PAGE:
One of the great things about living in the Netherlands is the wide variety of art and entertainment available, whether it be in museums, concert halls or theatres. The night before this concert we were at a gig by an Argentinian singer-songwriter and the week before, watching international experimental opera. There is always something new and exciting here. But despite all that one does get the occasional pang of homesickness so when there was an Elgar concert at the de Doelen and, what’s more, played by a British orchestra, how could one resist.
And not just any old Elgar concert. His epic The Dream of Gerontius is arguably the composer’s unrivalled masterpiece and is, for all intents and purposes, an opera; one of almost Wagnerian magnitude and subject matter. Scored for full orchestra, including two harps and an organ, plus a tenor, a mezzo soprano and a bass, not to mention an eighty-strong choir – well, you get the picture.
First performed in 1900 and based on the poem by Cardinal Newman who had died two years previously, the piece had been considered by Dvořák some fifteen years earlier. It tells the story Gerontius’s deathbed judgment before God and then, in the second part, his final settlement in Purgatory. The Dream of Gerontius was so steeped in Roman Catholic theology and dogma that it was many years before it was performed in Anglican cathedrals. It was eventually performed in a doctored version at Elgar’s local Three Choirs Festival in 1910.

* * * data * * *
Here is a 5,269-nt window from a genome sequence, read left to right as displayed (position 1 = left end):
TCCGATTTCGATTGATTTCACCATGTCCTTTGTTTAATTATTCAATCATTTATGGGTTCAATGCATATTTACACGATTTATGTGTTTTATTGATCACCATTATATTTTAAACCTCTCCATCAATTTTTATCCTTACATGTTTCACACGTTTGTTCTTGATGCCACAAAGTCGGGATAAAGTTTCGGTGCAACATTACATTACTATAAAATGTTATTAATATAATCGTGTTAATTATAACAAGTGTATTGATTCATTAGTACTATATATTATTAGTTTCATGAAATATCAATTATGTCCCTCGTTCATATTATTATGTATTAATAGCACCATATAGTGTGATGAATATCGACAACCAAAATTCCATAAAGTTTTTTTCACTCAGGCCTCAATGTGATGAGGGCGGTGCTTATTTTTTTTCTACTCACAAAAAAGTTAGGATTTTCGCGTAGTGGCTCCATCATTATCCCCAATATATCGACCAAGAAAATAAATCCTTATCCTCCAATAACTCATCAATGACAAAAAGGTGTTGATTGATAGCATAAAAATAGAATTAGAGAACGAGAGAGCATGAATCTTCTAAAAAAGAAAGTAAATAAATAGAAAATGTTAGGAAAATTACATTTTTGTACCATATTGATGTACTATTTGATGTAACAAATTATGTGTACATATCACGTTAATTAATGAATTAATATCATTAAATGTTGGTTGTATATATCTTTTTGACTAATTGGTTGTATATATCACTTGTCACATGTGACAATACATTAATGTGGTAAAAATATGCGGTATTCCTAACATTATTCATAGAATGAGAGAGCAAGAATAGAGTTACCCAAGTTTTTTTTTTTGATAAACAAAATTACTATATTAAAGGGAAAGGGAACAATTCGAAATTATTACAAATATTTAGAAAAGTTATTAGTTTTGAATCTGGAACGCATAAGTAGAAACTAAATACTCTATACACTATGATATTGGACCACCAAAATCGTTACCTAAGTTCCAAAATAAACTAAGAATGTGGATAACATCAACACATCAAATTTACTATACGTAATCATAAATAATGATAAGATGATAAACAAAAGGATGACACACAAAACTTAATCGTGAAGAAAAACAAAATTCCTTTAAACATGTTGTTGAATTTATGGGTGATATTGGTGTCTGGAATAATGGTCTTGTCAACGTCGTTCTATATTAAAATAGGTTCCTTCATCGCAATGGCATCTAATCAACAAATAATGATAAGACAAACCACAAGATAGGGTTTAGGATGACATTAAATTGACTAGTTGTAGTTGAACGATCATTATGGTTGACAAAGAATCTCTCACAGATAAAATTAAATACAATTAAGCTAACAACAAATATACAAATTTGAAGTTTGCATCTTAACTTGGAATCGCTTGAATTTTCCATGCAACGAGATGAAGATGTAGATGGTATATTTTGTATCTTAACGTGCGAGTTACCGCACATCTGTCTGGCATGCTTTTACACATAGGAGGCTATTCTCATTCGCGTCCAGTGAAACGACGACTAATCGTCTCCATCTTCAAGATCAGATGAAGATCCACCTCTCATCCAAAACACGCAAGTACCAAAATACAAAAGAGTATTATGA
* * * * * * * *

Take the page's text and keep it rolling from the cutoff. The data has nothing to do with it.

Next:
Magnificent is really the only word that does the piece, and this concert, justice. Under the baton of Martyn Brabbins, the BBC Scottish Symphony Orchestra and the local Rotterdam Symphony Chorus, the music was not only breath-taking but, because of its scale the concert in the superb de Doelen, visually exciting too.
The three solo singers were in fine voice and all sang beautifully. Jennifer Johnston is a world-class mezzo in the classic mould and the bass, David Soar, was a joy to listen to. The tenor part in Gerontius is almost pure Wagner although the orchestration is typical Elgar. Andrew Staples was, for me, the high-spot of the evening, his voice and delivery the best I have heard in a very long time. I love a good tenor and Mr Staples was something very special and I shall look out for him in the future. This was a concert of the highest quality – and I’m not just saying that because it was a thoroughly British affair. Michael Hasted 2nd June 2018